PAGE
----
‘Don't be a fossil fool’ says ethical bank in green investment campaign

Plant pot of money to represent green banking
Plant pot of money to represent green banking Copyright Unsplash
Copyright Unsplash
By Maeve Campbell
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UK customers could be unknowingly investing around £16 billion in fossil fuels through their savings accounts.


Nearly two thirds of Brits don’t want banks to fund fossil fuel companies, preferring to opt for green investment instead, a survey by ethical bank Triodos has found.

The self-proclaimed “leading ethical bank” in Europe is calling for customers to be more aware of where their money is going when they invest in a savings account. Founded in 1980 in the Netherlands, it has been in the UK for 25 years and aims to “democratise” the banking sphere. In response to the climate crisis, Triodos has launched a campaign called ‘Don’t be a fossil fool’ to raise awareness of the issue.

The results show six in ten of those surveyed acknowledge fossil fuels are damaging the planet, yet two thirds have no idea if their money is supporting fossil fuel production. UK customers could be unknowingly investing in the region of £16 billion in fossil fuels through their ISAs, says Triodos.

What’s more, “during a period of economic uncertainty, savers may well be rethinking how they invest and want to know whether they are banking with a brand that is giving back to the community,” states Rachel Springall, a Finance Expert at Moneyfacts.co.uk.

The ‘Don’t be a fossil fool’ campaign seeks to shine a light on the “chronic lack of transparency” in the sector, in regards to whether banks are investing in climate-damaging fuels, such as oil, gas or coal.

“The UK’s banks should be using the money saved or invested with them to protect the long-term interests of their customers in creating a sustainable future. They’re making fossil fools out of customers, by using their savings to fund fossil fuel projects [] in spite of a clear climate emergency,” said CEO of Triodos Bank UK, Bevis Watts.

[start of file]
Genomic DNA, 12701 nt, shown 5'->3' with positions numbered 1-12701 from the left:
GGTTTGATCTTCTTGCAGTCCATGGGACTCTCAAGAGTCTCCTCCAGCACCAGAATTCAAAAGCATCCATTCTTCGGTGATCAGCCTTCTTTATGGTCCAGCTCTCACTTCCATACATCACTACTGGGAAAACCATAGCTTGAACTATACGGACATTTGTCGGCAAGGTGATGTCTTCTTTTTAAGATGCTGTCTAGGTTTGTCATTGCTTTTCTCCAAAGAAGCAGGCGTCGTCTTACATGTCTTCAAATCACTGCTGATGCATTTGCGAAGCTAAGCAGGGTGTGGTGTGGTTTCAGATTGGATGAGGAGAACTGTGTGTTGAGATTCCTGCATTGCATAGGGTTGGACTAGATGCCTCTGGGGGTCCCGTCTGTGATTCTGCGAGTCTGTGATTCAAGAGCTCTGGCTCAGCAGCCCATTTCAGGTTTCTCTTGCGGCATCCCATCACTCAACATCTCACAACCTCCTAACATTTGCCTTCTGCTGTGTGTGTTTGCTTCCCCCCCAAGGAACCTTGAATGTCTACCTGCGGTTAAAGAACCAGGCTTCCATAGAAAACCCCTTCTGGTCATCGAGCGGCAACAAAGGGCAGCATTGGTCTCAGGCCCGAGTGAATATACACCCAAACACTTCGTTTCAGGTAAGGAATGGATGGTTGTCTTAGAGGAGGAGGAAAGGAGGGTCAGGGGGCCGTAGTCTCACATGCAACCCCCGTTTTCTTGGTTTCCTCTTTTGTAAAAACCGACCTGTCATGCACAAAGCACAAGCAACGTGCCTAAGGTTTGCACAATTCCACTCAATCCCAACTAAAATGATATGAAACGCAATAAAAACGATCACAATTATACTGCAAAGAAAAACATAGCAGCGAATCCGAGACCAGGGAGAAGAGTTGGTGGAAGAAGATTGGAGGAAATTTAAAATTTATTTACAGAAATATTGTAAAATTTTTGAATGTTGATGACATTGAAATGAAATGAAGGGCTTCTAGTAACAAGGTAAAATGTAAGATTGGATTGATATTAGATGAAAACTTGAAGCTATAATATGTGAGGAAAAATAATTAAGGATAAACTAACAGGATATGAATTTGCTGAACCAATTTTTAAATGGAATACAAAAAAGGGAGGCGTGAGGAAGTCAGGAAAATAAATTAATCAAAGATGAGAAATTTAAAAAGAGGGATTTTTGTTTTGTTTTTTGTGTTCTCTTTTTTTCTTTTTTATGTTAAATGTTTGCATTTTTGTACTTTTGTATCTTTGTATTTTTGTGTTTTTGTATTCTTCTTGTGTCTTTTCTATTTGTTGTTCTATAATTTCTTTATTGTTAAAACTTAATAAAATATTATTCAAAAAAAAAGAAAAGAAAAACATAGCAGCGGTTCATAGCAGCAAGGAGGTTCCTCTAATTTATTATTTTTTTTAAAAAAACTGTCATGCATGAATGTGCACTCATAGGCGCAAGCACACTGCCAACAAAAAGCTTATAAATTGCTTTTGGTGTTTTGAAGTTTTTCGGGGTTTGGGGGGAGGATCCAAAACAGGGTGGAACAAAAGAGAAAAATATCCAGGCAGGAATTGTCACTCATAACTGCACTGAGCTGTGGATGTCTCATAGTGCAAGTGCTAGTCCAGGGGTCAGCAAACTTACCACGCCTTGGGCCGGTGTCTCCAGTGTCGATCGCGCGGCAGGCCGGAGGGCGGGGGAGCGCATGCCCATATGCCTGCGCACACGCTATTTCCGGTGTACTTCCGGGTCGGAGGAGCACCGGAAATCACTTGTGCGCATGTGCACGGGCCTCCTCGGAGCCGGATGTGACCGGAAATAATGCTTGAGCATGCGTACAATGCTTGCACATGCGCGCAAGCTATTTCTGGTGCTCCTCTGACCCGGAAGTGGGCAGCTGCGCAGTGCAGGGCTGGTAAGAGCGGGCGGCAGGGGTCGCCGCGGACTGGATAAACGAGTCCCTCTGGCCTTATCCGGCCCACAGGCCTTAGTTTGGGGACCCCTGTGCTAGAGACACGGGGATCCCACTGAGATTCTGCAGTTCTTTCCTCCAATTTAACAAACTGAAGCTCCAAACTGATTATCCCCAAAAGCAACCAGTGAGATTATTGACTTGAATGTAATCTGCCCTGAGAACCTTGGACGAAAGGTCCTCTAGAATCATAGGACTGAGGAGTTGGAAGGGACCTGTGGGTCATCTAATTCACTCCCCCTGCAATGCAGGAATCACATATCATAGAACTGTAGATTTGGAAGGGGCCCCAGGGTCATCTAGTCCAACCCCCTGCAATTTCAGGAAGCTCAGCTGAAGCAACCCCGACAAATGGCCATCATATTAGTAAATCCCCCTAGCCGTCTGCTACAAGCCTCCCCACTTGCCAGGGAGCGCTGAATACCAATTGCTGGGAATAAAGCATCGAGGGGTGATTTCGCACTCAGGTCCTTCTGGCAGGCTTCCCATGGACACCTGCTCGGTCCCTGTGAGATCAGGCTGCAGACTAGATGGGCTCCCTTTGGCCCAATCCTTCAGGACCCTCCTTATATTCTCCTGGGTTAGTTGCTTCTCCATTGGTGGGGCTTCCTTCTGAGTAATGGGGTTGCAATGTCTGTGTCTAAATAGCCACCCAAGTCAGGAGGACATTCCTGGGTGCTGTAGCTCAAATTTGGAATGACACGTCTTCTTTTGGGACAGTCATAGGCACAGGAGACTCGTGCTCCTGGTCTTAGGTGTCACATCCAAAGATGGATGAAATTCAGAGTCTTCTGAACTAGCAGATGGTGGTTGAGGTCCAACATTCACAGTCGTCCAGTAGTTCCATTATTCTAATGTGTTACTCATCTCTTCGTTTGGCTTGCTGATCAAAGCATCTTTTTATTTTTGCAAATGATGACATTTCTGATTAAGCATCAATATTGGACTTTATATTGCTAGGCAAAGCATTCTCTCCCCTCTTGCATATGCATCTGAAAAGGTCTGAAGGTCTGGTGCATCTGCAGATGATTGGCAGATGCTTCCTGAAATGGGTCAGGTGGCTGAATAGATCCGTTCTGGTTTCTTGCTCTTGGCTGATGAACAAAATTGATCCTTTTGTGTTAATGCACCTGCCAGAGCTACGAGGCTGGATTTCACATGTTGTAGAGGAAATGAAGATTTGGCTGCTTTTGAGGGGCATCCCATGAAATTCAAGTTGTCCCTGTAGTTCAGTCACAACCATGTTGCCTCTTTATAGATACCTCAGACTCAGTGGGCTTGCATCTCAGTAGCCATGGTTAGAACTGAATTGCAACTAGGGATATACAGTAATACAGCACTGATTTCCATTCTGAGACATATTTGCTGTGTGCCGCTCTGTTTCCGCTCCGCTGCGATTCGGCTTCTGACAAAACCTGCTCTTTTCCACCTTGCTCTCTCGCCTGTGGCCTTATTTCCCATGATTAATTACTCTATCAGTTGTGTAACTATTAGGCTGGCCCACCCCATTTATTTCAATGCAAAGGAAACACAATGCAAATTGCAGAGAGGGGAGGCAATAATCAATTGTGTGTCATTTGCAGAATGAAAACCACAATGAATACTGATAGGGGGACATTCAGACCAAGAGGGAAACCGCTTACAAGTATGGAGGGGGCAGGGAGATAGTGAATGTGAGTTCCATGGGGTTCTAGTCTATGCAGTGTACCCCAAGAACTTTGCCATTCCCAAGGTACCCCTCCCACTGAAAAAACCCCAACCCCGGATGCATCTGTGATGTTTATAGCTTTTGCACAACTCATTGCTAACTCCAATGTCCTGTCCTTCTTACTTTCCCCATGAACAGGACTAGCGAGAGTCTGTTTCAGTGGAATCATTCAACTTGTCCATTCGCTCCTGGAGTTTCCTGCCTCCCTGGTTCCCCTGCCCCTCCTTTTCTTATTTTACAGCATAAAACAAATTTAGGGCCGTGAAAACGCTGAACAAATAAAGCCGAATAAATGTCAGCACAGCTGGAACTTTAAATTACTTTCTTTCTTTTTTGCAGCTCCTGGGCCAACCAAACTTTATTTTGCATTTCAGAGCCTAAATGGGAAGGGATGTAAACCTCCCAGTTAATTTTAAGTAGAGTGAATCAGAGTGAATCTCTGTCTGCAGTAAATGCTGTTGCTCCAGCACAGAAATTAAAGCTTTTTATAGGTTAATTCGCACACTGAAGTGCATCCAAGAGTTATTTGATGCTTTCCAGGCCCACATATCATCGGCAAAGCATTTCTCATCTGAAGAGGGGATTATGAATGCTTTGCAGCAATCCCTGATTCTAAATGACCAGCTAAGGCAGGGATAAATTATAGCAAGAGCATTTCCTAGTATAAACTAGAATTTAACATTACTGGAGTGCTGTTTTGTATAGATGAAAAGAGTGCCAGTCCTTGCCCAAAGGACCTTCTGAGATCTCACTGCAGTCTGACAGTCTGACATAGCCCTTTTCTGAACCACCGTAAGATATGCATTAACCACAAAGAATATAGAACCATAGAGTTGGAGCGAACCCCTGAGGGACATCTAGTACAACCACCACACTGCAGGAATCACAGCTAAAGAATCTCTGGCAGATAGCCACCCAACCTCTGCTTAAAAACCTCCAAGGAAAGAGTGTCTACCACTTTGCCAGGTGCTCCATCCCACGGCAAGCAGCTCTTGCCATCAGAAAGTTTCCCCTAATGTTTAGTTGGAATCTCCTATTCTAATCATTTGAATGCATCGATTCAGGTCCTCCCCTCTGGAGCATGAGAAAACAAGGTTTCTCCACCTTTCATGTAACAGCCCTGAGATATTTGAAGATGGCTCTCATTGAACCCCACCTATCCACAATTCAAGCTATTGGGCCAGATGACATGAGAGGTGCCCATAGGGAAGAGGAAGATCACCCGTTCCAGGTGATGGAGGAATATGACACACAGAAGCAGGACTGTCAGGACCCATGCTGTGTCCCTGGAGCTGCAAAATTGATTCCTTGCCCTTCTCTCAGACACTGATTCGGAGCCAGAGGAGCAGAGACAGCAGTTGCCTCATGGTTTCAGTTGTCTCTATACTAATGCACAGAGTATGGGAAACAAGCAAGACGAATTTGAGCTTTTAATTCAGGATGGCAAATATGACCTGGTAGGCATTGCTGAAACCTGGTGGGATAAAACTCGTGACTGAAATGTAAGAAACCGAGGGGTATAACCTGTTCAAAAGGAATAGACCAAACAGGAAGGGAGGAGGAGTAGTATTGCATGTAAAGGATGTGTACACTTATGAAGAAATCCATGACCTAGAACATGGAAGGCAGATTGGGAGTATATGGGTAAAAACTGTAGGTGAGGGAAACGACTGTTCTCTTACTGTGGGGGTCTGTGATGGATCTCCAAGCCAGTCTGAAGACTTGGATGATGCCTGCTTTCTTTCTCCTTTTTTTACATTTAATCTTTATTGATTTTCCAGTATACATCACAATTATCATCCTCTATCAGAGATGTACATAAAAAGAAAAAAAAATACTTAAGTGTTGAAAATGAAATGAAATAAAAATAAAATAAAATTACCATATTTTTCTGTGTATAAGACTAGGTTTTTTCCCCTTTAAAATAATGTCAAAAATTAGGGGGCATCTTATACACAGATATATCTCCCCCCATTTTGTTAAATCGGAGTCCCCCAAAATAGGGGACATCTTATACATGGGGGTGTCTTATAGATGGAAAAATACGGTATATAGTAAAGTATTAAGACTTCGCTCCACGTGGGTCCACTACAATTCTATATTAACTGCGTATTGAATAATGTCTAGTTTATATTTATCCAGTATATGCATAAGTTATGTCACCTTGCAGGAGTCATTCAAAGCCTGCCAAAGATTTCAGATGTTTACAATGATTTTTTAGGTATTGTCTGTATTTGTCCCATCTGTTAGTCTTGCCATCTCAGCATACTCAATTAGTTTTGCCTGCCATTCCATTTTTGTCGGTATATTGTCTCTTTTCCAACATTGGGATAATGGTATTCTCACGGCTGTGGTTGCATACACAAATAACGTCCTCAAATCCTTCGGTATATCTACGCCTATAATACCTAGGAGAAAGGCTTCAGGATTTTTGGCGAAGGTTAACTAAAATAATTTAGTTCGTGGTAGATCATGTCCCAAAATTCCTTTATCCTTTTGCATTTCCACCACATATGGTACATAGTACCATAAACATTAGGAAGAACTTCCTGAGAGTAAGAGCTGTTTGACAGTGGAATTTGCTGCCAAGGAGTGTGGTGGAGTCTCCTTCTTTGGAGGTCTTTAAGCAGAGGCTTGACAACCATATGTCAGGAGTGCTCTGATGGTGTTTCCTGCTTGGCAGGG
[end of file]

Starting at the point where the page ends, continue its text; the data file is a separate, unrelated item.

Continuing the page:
It’s about “enabling customers to make informed choices”, said the CEO, emphasising that ethical banking is “equally – if not more – powerful” than switching energy supplier when it comes to “reversing climate breakdown”.

Interestingly enough, of the 2,000 surveyed by Triodos bank, investing in an ethical savings account did not rank high on the list of lifestyle changes they thought would make a difference to climate change. First on the list was to try to avoid single use plastic (64 per cent deemed this important), followed by avoiding fast fashion (42 per cent and switching to a green energy supplier (39 per cent). Investing money in an ethical bank came seventh, with only 26 per cent of people believing this was important.

Does ethical banking work?

For some, Triodos’ ethical model may not be sustainable financially, as the bank adds a surplus charge of £3 a month for use of current accounts. But despite this “unappealing” caveat, a Triodos spokesperson tells Euronews Living that the charge is “true to our values of transparency.” This highlights the real cost of running a current account, they point out, as “many banks cover the cost with high penalty charges and hidden fees. So it’s often the most financially vulnerable customers that pay the price.” The £3 a month goes towards services like online banking, ATM withdrawals and an eco-friendly contactless debit card.

Other ethical banks have not had as much luck as Triodos over the years. The Co-operative bank was the first in the UK to get the ethical label in 1992, with a focus on withholding investments from certain companies they deemed unethical or immoral. But by 2017 it was being put up for sale after a £1.5 billion financial black hole emerged and “lurid” stories were spread about the bank’s former chairman, Paul Flowers.

Even former chief executive Peter Marks admitted that its “reputation as an ethical bank has been damaged by PPI mis-selling” in a Treasury select committee in 2013.

Bunq debit cardUnsplash

As such, Triodos bank is one of the only remaining ethical banks in the UK, alongside competitors Ecology Building Society and Charity Bank. Charity Bank operates slightly differently, using savers' money to make loans to charities and social enterprises.

Other leading ethical banks around Europe include GLS (Gemeinschaftsbank für Leihen und Schenken), founded in Germany in 1974. Dutch ‘neobank’ Bunq allows you to link up your savings accounts to an app and have the freedom to choose where your money is invested. Rather than investing “in palm oil or gun manufacturing”, the company says, you can choose where to invest and subsequently “stop being an accessory to destroying our planet.”

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